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  • Pam King Sams

University of Cambridge study shows Pfizer vaccine effective against new strain of SARS-CoV-2.

The Pfizer BioNTech vaccine BNT162b2 is likely to be effective against the B1.1.7 variant of SARS-CoV-2, even though its efficacy is modestly affected, say scientists at the University of Cambridge. However, when the E484K mutation – first seen in the South African variant – is added, it substantially increases the amount of antibody required to prevent infection.


B1.1.7 will continue to acquire mutations seen in the other variants of concern, so we need to plan for the next generation of vaccines to have modifications to account for new variants. We also need to scale up vaccines as fast and as broadly as possible to get transmission down globally.


The preliminary data, which have yet to be to peer-reviewed and relate to only a small number of patients, also suggest that a significant proportion of over-eighty olds may not be sufficiently protected against infection until they have received their second dose of the vaccine.


As the SARS-CoV-2 virus replicates and spreads, errors in its genetic code can lead to changes in the virus. Towards the end of 2020, the Cambridge-led COVID-19 Genomics UK (COG-UK) Consortium identified a variant of the virus (now known as B1.1.7) which includes important changes that change the structure of the Spike protein, including the ΔH69/ΔV70 and Δ144/145 amino acid deletions and N501Y, A570D and P681H mutations. Researchers at Cambridge/COG-UK now report seeing a number of virus sequences that also include the E484K mutation, first seen in the South African variant.


The emergence of the B1.1.7 strain has led to strict lockdown measures in the UK because of concerns over its transmissibility. There is particular concern that these changes might enable the virus to ‘escape’ the newly-developed vaccines, which typically target the Spike protein.


The UK has begun rolling out two vaccines – the Pfizer BioNTech vaccine and the Oxford AstraZeneca vaccine. The efficacy of the vaccines can be boosted by a second dose; however, in order to reach as large a number of people as possible in a short amount of time, the government has concentrated on delivering a first dose to as many individuals as possible by giving the second dose at 12 weeks, rather than three.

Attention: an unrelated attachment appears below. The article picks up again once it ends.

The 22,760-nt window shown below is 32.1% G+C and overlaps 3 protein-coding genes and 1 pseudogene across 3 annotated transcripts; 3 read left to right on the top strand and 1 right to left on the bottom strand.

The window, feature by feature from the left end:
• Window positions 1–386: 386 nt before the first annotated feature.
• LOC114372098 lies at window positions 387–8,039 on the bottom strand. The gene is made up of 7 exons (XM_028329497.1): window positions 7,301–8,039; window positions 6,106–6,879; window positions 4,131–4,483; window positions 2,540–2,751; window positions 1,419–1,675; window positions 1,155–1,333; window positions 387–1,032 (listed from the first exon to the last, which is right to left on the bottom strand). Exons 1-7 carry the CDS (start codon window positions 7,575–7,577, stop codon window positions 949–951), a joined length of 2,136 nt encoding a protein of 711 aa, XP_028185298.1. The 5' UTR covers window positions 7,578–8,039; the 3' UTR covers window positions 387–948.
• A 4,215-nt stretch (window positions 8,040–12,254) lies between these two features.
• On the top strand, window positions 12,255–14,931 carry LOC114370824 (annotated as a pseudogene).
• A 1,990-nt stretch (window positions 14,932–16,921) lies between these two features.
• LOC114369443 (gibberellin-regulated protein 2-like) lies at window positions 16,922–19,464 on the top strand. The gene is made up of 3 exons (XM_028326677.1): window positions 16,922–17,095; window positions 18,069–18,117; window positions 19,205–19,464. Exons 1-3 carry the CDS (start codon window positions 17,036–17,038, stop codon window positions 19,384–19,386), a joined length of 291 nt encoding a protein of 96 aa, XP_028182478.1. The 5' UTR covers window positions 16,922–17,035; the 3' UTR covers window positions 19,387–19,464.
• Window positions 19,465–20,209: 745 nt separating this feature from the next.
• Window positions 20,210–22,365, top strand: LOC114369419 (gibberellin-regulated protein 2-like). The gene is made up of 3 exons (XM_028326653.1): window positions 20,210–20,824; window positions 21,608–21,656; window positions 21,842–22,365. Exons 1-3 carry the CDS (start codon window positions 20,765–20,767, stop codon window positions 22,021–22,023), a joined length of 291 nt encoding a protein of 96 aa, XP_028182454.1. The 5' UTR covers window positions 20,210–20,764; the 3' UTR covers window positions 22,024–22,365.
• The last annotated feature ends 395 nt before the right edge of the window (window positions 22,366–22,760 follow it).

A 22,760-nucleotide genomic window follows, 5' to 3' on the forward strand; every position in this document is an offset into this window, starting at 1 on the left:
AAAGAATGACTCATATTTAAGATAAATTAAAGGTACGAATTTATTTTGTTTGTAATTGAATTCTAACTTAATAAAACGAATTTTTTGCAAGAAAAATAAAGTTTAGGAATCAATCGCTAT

Researchers at the Cambridge Institute of Therapeutic Immunology & Infectious Disease (CITIID), University of Cambridge, working in collaboration with the NIHR Covid-19 BioResource, used blood samples from 26 individuals who had received their first dose of the Pfizer vaccine three weeks previously, to extract serum, which contains antibodies raised in response to the vaccine. The age range of the volunteers was 29 to 89 years.


Working under secure conditions, the team created a synthetic version of the SARS-CoV-2 virus, known as a pseudovirus. When they tested the individuals’ sera against this pseudovirus, they found that all but seven of the individuals had levels of antibodies sufficiently high to neutralise the virus – that is, to protect against infection.


When the team added all eight Spike protein mutations found in B1.1.7 to the pseudovirus, they found that the efficacy of the vaccine was affected by the B1.1.7 mutations, which required higher concentrations of antibody in the sera to neutralise the virus. Although there was a wide range of variation between individuals, on average B1.1.7 required around a two-fold increase in the concentration of serum antibody.


However, when the E484K mutation was added, substantially higher levels of antibody were required – on average this mutation required an almost ten-fold increase in the concentration of serum antibody for neutralisation when compared to the strain circulating prior to B.1.1.7.


Professor Ravi Gupta from CITIID, who led the study, said: “Our findings suggest that the Pfizer BioNTech vaccine is likely to offer similar protection against B1.1.7 as it does against the previous strain of SARS-CoV-2. Although we found a reduction in the ability of antibodies to neutralise the virus, given the number of antibodies produced following vaccination, this should still only have a relatively modest effect and people should still be protected.


“Of particular concern, though, is the emergence of the E484K mutation, which so far has only been seen in a relatively small number of individuals. Our work suggests the vaccine is likely to be less effective when dealing with this mutation.


The seven individuals who were unable to neutralise the virus after the first dose were all aged over 80 years old. This accounts for almost half of the 15 individuals in this age group. However, at a follow-up visit after these individuals had received their second dose (given at three weeks), they were all able to neutralise the virus.


Dr Dami Collier, the main co-investigator on the studies, added: “Our data suggest that a significant proportion of people aged over eighty may not have developed protective neutralising antibodies against infection three weeks after their first dose of the vaccine. But it’s reassuring to see that after two doses, serum from every individual was able to neutralise the virus.”


The researchers have released their data ahead of peer review because of the urgent need to share information relating to the pandemic, and particularly the new UK variant.


The research was supported by Wellcome, the Medical Research Council, the Bill and Melinda Gates Foundation and the National Institute for Health Research (NIHR) Cambridge Biomedical Research Centre.


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